Detmers, a 2020 PG first team Preseason All-American who was also PG’s Midseason Pitcher of the Year in 2019, went 13-4 with a 2.78 ERA in 18 starts and 113 1/3 innings last season. His 167 strikeouts ranked second nationally only to the 168 posted by Mississippi State junior left-hander Ethan Small, a first round pick of the Brewers last June.

“It starts on the mound and it starts with Reid Detmers,” McDonnell said. “You’ve got a Friday night guy who was the conference pitcher of the year as a sophomore. He’s very efficient with his pitch-count, a high strikeout guy – the perfect tone-setter for the weekend if you call it that. … The value of that No. 1 (starter) is one of the keys to the whole pitching staff.”

On the offensive side of the coin, McDonnell noted that despite losing leading hitters Tyler Fitzgerald, Logan Wyatt and Jake Snider from a year ago, the lineup he’ll send out there this spring is relatively seasoned with five of the top seven hitters back in the fold.

The seniors Danny Oriente, an outfielder/designated hitter, and Justin Lavey, an infielder, will be counted on to provide some veteran leadership and McDonnell knows they’re up to the task. Oriente hit a team-high .332 in 63 games last season, with a home run, 17 doubles, 49 RBI and 29 runs scored; Lavey hit .286 in 69 games with three home runs, nine doubles, 33 RBI and 34 runs.

“These guys have played a lot,” the head coach said. “They’ve been to Omaha two out of their three years in our program.”

And then there are the juniors, led by infielder/outfielder Lucas Dunn and outfielder/catcher Zach Britton who combined for 78 starts in 2019, and hit .309 and .288, respectively, as sophomores.

And speaking of sophomores, there aren’t many in the country better than Cardinal infielder Alex Binelas, an alumnus of the 2017 PG National Showcase who was a PG Freshman All-American in 2019.

All he did during that rookie campaign was hit .291 with team-highs of 14 home runs and five triples (also 14 doubles) with 59 RBI and 54 runs scored. Catcher Henry Davis, who was also at the 2017 PG National, is another sophomore looking to play a key role in the team’s success.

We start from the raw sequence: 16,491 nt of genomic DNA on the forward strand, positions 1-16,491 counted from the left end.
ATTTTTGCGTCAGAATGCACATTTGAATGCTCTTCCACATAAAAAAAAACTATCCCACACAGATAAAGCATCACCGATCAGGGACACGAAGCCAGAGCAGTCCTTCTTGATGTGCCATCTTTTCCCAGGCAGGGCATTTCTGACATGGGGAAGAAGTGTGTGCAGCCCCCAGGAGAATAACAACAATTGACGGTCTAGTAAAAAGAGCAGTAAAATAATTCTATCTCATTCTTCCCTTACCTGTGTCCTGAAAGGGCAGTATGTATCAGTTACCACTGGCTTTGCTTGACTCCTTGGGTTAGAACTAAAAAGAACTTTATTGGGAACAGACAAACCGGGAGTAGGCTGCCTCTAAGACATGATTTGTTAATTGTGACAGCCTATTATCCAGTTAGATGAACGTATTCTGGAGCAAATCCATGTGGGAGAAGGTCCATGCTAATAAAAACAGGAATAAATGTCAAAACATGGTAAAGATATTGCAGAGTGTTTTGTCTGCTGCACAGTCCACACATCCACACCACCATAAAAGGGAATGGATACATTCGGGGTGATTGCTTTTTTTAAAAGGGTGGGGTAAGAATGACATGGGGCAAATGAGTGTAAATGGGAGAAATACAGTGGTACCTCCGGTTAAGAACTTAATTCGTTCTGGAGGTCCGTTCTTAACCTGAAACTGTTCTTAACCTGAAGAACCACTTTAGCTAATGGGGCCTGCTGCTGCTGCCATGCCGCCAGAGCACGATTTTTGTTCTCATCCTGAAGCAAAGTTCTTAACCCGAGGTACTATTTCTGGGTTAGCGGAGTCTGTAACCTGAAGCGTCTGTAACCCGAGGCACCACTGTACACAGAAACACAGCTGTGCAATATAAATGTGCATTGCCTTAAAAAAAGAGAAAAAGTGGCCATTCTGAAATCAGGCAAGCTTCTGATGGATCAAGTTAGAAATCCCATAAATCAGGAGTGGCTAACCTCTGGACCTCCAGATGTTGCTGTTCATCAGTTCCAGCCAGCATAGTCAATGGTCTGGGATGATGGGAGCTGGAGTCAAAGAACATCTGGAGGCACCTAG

“When you can say the youngest guys in your lineup are Alex Binelas and Henry Davis, those are two freshmen that were everyday guys on a team that finished third in the country,” McDonnell said. “When they’re still the youngest guys in your lineup, that’s what makes you feel good as a coach.”

McDonnell also brought in a couple of junior college transfers in sophomore outfielder Levi Usher (Kirkwood CC, Iowa) and junior outfielder Luke Brown (John A. Logan Coll., Illinois) who could be asked to contribute immediately.

Usher, who is from Fairfax, Iowa, a suburb of Cedar Rapids where PG National Headquarters is located, is an intriguing prospect. He is an alumnus of both the 2017 PG National Showcase and the PG All-American Classic who suffered a broken leg while playing football during the fall of his senior year in high school, a setback he ultimately was able to overcome.

Kirkwood, which is in Cedar Rapids, proved to be the perfect place for Usher to spend his freshman year, hitting .409 with three home runs, 35 RBI, 65 runs scored and 36 stolen bases in 53 games for the Eagles. An outstanding defensive outfielder, he can throw in the upper 90s (mph) from the outfield and he ran a 6.50-second 60 at the 2018 PG National Pre-Draft Showcase.

A couple of highly touted freshmen, left-hander Michael Prosecky and catcher Dalton Rushing, could also be in the hunt for playing time this spring.